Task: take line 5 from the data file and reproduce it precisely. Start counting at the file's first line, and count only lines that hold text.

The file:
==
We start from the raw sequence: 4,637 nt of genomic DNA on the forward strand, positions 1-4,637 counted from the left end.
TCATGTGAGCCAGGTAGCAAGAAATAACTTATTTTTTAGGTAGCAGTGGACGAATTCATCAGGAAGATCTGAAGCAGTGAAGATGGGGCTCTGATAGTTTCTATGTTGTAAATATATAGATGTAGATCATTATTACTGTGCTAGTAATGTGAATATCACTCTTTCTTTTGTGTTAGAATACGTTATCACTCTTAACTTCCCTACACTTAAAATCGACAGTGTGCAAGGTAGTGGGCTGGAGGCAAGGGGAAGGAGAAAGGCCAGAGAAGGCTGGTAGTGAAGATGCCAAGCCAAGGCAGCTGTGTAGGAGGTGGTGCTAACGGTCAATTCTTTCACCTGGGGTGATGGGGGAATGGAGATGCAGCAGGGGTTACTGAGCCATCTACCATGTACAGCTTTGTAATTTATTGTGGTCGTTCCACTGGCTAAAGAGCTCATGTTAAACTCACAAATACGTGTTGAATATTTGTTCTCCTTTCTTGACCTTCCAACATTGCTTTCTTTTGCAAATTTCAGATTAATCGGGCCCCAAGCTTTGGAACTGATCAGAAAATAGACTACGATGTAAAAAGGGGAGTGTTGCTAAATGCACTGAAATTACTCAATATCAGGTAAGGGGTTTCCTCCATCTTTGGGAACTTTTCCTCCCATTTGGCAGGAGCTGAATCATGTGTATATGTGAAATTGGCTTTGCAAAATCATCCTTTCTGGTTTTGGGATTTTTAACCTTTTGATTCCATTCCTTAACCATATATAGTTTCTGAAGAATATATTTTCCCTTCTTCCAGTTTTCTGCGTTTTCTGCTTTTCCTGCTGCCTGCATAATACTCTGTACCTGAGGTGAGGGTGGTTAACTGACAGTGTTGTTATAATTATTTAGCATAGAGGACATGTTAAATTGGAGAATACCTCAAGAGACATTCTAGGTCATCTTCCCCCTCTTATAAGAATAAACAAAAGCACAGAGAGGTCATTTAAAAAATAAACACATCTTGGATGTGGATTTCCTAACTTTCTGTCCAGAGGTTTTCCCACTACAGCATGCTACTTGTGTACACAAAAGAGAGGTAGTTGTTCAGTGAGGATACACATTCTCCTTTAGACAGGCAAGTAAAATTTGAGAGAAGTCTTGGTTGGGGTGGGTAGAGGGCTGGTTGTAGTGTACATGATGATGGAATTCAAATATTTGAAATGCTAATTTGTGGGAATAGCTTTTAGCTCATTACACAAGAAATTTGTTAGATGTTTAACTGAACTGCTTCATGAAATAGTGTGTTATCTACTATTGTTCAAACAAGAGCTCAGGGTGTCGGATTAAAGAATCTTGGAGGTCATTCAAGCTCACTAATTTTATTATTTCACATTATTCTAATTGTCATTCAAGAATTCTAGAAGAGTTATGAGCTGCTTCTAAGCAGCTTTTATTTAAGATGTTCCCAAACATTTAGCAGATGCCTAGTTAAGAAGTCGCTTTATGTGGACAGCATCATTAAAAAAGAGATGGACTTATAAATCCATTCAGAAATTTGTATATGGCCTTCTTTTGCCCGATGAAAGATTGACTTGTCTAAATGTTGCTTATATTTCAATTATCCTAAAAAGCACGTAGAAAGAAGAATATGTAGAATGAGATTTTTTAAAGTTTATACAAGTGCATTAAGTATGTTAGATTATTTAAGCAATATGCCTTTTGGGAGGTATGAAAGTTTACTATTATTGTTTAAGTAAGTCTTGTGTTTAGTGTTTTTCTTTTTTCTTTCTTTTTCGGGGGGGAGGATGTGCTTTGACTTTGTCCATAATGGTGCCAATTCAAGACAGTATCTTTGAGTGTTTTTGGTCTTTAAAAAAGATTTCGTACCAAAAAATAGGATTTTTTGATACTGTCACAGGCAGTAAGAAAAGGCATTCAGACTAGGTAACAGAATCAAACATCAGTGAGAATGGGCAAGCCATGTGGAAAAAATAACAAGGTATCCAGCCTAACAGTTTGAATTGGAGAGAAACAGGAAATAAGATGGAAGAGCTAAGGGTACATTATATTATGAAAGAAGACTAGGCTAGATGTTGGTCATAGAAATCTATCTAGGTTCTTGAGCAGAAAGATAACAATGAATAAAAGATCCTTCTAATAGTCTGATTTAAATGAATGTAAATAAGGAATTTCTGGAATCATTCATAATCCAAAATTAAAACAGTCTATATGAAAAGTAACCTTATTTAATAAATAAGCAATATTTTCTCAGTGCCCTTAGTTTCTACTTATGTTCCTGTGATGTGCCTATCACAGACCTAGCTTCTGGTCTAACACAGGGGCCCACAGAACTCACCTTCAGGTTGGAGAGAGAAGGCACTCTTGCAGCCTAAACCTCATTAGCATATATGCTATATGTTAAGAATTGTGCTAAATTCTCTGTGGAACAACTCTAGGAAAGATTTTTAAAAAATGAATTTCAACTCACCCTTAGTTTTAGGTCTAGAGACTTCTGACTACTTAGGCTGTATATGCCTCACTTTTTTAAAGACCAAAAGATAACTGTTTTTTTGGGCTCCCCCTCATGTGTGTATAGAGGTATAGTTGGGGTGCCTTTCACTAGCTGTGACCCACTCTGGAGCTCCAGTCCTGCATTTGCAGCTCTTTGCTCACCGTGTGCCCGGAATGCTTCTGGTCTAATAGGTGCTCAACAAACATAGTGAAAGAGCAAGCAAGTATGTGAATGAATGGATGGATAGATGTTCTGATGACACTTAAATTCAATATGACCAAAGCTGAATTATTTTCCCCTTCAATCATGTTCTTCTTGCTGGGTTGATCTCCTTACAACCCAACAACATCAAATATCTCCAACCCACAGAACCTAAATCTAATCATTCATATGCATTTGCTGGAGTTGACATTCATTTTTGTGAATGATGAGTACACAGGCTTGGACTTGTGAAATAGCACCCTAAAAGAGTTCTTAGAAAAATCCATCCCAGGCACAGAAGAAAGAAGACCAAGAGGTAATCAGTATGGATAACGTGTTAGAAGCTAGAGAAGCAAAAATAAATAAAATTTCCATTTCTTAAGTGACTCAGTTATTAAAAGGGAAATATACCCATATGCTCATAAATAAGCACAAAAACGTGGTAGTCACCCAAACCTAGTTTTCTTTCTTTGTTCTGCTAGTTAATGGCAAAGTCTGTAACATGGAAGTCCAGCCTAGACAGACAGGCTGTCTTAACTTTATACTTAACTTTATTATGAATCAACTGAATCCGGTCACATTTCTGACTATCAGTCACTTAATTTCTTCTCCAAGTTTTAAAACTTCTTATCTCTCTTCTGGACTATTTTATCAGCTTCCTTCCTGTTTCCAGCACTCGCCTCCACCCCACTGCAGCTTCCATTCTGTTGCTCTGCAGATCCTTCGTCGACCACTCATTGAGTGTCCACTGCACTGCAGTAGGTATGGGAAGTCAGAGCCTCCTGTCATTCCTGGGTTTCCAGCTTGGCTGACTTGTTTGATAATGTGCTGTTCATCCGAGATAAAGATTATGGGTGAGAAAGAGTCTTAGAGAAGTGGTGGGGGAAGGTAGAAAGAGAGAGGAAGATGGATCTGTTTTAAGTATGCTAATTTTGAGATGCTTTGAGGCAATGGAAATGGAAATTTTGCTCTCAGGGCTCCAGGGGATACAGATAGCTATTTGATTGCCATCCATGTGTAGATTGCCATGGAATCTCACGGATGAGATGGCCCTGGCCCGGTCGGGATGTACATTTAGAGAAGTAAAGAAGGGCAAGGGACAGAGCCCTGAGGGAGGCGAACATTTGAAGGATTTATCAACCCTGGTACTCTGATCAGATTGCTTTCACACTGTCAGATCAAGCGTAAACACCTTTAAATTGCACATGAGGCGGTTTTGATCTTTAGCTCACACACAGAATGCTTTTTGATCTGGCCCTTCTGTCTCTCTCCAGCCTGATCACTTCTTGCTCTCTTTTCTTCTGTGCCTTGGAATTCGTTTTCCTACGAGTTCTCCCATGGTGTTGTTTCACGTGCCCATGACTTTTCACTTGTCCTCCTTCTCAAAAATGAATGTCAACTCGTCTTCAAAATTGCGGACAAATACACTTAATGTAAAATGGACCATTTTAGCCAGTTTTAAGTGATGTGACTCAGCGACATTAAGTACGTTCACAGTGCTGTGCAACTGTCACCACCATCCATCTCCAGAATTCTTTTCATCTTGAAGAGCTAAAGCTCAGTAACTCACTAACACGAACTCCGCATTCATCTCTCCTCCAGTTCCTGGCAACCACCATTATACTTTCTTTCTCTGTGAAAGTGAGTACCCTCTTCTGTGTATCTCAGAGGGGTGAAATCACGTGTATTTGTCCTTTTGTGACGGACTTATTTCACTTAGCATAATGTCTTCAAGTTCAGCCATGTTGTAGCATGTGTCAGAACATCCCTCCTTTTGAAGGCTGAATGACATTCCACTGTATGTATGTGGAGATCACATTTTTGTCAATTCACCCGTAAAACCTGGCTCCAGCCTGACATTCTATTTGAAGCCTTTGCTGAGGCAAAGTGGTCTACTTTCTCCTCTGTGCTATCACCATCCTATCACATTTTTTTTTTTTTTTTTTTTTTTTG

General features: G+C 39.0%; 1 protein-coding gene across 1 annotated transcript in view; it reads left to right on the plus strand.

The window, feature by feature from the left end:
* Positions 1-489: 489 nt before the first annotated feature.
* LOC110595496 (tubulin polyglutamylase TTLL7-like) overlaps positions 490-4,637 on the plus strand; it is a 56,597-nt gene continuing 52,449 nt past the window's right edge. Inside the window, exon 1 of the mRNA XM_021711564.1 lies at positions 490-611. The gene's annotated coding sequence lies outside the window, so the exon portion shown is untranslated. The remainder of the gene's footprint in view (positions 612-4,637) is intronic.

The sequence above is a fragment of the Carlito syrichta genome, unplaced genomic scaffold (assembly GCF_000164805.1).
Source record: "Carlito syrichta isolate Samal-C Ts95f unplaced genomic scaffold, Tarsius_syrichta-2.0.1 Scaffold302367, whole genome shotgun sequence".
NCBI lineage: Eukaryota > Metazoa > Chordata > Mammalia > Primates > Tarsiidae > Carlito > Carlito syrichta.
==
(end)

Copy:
* Positions 1-489: 489 nt before the first annotated feature.